Archive for June, 2012

It’s hard to have a conversation today without the word “HOT” popping up within the first 60 seconds. In fact, as we enter our second day of over 100 degree heat here in North Carolina, I think HOT is the only thing that people are talking about. This is mostly because it’s so hot, I think our brains are kind of melting. I know mine is.

The heat saps our strength and we find ourselves making excuses to stay out of the sun and find indoor activities to do during the day. It  makes us appreciate things like air conditioning, ice cubes, and small breezes. It makes some of us grumpy. And while many of us acknowledge that the heat may have a little something to do with a thing we call global climate change, it is hard to change our habits at this time – especially if these habits involve keeping us cool. I am no exception.

Right now, my home A/C is running almost full time and if I do venture out into my car, I immediately turn the car’s A/C to “max’ and keep it there for the entire trip.  I may be an environmentalist, but I get hot too. I try to lessen the impact by keeping my home thermostat set at 77 degrees during the day, using my home’s ceiling fans to circulate the air and parking in the shade when I do happen to venture out in my car.  Little things, but they make me feel better.

It is during these times that I notice something about our culture.  When the going gets hot, all attempts at sustainability go out the window.  Store owners leave their doors wide open to invite shoppers into the cool air. Cars idle in parking lots as passengers keep cool while they wait for the shopper to emerge.  Air conditioning units blast cold air 24 hours a day to keep buildings at a comfortable (if not chilly) temperature to offset the heat that blasts at us outside. It’s as if, in our heat-tinged fog, we have forgotten that sometimes, conserving energy means not increasing our usage.

As our electric grids are pushed to the max to keep us cool and we idle our cars in long lines to purchase fuel, our emissions jump proportionately which, as you might suspect, increases the likelihood of global warming.  It’s a strange, cruel, inevitable global warming spiral.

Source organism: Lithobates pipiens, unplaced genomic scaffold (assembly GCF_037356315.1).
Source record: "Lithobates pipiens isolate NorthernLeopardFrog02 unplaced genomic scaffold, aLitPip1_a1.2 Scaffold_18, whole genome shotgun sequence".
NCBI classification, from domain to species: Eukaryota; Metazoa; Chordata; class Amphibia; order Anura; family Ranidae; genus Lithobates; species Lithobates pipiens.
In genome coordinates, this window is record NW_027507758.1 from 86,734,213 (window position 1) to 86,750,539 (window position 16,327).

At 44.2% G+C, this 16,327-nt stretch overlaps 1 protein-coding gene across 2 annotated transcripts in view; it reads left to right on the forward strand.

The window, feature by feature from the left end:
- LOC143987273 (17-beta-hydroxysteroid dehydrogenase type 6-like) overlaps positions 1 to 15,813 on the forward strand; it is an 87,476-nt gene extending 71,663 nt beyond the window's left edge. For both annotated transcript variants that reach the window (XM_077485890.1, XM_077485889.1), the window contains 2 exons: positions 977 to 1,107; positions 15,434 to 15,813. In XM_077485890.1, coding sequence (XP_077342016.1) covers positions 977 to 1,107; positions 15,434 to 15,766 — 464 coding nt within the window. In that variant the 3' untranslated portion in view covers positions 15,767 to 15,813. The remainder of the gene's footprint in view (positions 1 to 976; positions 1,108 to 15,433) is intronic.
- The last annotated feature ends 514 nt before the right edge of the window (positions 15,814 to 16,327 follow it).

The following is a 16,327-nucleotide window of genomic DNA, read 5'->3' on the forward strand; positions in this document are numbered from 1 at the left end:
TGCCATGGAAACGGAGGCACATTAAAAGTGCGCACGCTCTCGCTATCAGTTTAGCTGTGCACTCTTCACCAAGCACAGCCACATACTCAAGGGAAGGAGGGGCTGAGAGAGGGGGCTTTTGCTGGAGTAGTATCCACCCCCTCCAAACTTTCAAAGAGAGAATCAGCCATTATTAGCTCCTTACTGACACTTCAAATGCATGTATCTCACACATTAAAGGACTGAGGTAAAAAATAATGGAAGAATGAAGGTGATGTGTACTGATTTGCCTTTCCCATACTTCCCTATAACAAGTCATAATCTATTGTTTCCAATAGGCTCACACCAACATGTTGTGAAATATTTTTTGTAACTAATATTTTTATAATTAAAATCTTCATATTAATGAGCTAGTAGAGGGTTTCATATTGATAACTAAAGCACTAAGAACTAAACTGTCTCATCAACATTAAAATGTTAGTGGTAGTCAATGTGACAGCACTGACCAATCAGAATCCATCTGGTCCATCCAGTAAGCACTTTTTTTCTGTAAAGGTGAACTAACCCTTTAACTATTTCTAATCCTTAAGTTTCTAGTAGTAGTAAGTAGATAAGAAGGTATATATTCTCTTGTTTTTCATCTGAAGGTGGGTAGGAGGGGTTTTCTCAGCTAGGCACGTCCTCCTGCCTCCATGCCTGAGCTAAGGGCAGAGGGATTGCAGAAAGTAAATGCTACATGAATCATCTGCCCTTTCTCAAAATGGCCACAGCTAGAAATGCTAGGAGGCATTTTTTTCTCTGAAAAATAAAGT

There are many things we can do to stop the spiral, or at least slow it down. Top of the list is to harness the power of the sun and make the very thing that is heating up our environment be the first place we turn to cool it down.  But there are other things too.  Little things.  Like closing store doors and not letting the cool air escape.  Like turning off the car when running errands and parking in the shade.  Like turning up the thermostat – 76 degrees still feels great when it is 100 degrees outside.

It sure is hot out there. Unfortunately, if we keep going the way we are going, it will keep getting hotter.


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As a student of sustainability, I know the advantages of tracing a product’s life cycle back to it’s origin. I think it is important to know where my food comes from and what the labor conditions are like in the plant where my cell phone was made. I’d love to make every single purchase decision I make based on a sustainability scale that is posted right on the package – kind of like a nutrition guide for busy environmentalists.

But alas, no such guide exists today.  Oh sure, some major manufacturers have tried.  Unilever, for example, offers an online product analyzer which is supposed to look at the environmental footprint of its products, but it is hard to find on their website and even harder to understand.  It doesn’t give me the “warm, fuzzy” feeling that I am looking for or explain where my product was actually made and, even more importantly, what my product was made from.  In fact, I’m not sure the manufacturer even knows the answers to these questions. Which I guess is part of the problem. With huge manufacturers providing us with most of our food, clothing and products, it is hard to trace any product back to its origin.

Imagine my surprise, then, when I was given a shirt last week that carried a bright green tag with two simple words:  “trace me.”  Intrigued by this unique request, I went to the website, icebreaker.com, and entered my shirt’s unique “Baacode” which I found conveniently sewed to my shirt.  Up popped two sheep “stations” – the sources of my icebreaker’s merino wool.  Out of 120 stations, my product’s origin had been narrowed down to two and (this is the most amazing part), I could click on videos to meet the farmers and learn more about their farm.  Talk about warm and fuzzy.  I literally felt like I had just purchased my shirt from the farmer himself. Amazing.  Simply Amazing.

I realize that developing a traceable tag for every product is not an easy or inexpensive task. The icebreaker shirts are all made from wool provided by a manageable number of farms in New Zealand and  if I did a cost analysis, I am sure they cost a bit more than their mass-produced counterparts. But that is not the point.  What I find simply amazing is that, with the help of my traceable tag, I can learn more about the product I am purchasing and make decisions based on what is important to me – sustainable products, ethical treatment of people and animals, and environmentally conscious manufacturing.  Better yet, I feel like I just bought a shirt from the farmer down the road.